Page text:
CHM-Collection. 20th Century European Arts and Asian Antiques

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Hungarian painter Vincent Korda was born is the outskirts of Turkeve in Hungary. He studied to be a painter, starting as a student at the Academy of Art in Budapest and graduating through the Academies of Vienna, Florence and Paris. From 1913 on he studied scenery painting under Jenő Kéméndy, was a pupil of the School of Applied Arts from 1914 to 1915, while being taught by József Rippl-Rónai, Béla Iványi Grünwald and Károly Kernstok. From 1918 to 1920 he was a pupil of István Réti, then continued his studies in Vienna. He went on a study trip in Italy in 1920-1921, worked at the artists colony of Kecskemét in 1919 and at the artists colony of Nagybánya between 1922 and 1924. In 1925 he moved to Paris before finally settling down in London in 1931 He showed great promise and would have probably become a very great painter had he not been engulfed in the works of his famous brothers. Internationally recognized as superior filmmakers, the Korda brothers, Alexander, Zoltán and Vincent made an indelible mark on the film industries in their native Hungary, as well as in Austria, Germany, the U.S., France and, especially, Great Britain. Vincent served as art director on many of his brothers' films, winning an Oscar for the sets of The Thief of Bagdad (1940), which was produced by Alexander. The photograph portrays the Korda brothers (Vince is on the left) as they take a walk.

 

The confusion surrounding the history of La Maison Desny has persisted long after that of any other individual designer or design firms of the Interwar years. Only Lux, a monthly journal published in Paris briefly between 1929-1937 to chronicle developments in the field of domestic and commercial illumination, contained articles and quotations directly to Desny. It appears that La Maison Desny was established by two designers, Desnet and René Nauny, from whose names the contraction Desny was derived. They formed a business partnership and established themselves at 122, Avenue des Champs-Ëlysées in Paris. If the firm’s background has remained uncertain, the quality of its modernist lamps has not. The Works of La Maison Desny demands consideration for their rigorous geometric configurations and architectural proportions, which appears novel and avant-garde even by today’s standards. The crisp symmetry and uniformity of their compositions in metal and glass stands out starkly from other interwar metal objects offers at present-day auctions and exhibitions.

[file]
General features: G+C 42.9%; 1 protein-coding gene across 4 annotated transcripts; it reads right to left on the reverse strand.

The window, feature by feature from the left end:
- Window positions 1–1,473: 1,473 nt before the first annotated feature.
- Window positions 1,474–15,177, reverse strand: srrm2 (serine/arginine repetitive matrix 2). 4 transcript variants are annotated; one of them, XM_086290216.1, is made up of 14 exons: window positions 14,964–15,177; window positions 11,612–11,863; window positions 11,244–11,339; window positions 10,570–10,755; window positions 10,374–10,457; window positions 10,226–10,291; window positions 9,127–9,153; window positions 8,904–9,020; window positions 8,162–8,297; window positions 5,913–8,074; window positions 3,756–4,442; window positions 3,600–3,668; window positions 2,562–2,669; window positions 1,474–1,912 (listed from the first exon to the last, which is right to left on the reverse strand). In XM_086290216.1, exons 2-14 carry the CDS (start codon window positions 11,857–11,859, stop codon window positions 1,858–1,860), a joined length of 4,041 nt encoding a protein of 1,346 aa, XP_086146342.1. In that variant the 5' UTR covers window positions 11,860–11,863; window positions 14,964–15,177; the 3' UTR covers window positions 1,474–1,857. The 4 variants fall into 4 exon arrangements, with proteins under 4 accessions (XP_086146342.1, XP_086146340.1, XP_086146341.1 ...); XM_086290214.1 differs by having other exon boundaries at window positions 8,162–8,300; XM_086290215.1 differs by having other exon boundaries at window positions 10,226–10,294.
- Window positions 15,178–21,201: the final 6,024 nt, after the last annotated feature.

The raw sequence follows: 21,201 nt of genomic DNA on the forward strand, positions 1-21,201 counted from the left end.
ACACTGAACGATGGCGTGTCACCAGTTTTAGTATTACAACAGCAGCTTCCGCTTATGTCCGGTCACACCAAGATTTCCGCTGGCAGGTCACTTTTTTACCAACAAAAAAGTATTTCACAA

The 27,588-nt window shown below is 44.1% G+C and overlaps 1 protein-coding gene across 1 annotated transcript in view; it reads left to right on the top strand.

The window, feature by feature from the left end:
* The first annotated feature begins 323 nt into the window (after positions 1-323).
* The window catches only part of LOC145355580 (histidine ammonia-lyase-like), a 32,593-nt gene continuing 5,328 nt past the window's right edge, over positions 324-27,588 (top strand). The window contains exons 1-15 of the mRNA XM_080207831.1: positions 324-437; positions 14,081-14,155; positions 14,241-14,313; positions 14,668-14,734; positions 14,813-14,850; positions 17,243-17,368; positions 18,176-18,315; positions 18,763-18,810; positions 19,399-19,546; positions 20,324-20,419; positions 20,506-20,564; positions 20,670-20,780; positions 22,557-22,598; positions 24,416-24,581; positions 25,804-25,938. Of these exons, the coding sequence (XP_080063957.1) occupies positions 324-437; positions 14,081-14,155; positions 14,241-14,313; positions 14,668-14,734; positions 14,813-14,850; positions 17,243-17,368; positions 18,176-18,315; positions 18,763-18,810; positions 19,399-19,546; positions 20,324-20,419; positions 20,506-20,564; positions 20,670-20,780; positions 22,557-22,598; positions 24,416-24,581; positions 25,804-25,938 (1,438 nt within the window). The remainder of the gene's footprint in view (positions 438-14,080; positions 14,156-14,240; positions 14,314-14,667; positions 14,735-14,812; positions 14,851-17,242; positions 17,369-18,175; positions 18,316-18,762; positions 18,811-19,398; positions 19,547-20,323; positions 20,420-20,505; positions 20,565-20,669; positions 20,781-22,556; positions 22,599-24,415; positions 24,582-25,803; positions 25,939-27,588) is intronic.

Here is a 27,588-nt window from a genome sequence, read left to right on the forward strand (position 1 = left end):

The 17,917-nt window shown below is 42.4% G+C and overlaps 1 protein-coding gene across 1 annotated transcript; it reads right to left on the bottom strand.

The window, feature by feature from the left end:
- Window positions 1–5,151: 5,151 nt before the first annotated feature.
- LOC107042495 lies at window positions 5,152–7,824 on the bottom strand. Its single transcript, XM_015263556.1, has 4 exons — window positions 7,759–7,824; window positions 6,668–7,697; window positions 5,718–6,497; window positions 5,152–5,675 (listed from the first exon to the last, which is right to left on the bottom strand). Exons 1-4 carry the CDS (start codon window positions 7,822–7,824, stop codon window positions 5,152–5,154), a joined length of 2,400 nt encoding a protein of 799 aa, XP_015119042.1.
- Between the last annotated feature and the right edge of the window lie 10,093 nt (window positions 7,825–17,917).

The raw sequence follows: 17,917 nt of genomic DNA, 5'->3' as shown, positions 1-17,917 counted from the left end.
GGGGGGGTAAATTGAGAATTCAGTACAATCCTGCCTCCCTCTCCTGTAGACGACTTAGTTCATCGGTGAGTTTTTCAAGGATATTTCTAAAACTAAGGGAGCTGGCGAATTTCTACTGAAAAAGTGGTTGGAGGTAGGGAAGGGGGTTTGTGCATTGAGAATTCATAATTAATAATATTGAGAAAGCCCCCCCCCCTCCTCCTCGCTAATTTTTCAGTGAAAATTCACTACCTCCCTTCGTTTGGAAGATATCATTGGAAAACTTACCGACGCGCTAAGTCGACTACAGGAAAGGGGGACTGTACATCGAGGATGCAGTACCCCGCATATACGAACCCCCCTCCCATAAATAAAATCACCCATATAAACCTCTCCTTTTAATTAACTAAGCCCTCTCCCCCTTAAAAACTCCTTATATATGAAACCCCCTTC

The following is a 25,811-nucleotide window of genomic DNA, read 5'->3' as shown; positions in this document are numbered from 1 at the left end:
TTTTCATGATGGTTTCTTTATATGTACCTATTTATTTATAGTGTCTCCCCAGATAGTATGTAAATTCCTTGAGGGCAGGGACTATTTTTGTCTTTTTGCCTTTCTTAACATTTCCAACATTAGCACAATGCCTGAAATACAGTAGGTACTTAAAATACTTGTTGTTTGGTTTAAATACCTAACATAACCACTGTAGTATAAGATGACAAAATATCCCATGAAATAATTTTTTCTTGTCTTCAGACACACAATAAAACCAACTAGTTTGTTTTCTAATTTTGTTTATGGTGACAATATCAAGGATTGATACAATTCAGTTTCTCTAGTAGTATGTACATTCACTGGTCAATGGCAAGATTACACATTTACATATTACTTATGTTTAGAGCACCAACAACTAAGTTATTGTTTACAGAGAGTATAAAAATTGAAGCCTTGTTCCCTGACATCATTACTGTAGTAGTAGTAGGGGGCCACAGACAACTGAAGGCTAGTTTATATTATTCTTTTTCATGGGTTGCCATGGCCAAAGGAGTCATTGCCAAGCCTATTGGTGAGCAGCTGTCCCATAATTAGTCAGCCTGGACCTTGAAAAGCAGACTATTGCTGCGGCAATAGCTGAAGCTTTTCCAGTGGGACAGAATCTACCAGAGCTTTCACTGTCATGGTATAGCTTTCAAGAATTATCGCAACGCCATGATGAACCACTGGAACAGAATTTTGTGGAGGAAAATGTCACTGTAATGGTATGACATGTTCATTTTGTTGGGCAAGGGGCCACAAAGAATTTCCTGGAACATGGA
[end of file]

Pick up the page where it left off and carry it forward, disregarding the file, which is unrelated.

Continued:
Any Danish Modern enthusiast that has seen AMC's, Mad Men certainly noticed the iconic FD-146 chairs in front of Don Draper's desk. Those who aren't aware of their pedigree, they are designed by Danish architect duo, Peter Hvidt + Orla Mølgaard for France & Daverkosen. I've actually followed the sales results of this design on various auction sites for many years, and since their debut on prime time TV they now command a much higher price. No surprises really.

 

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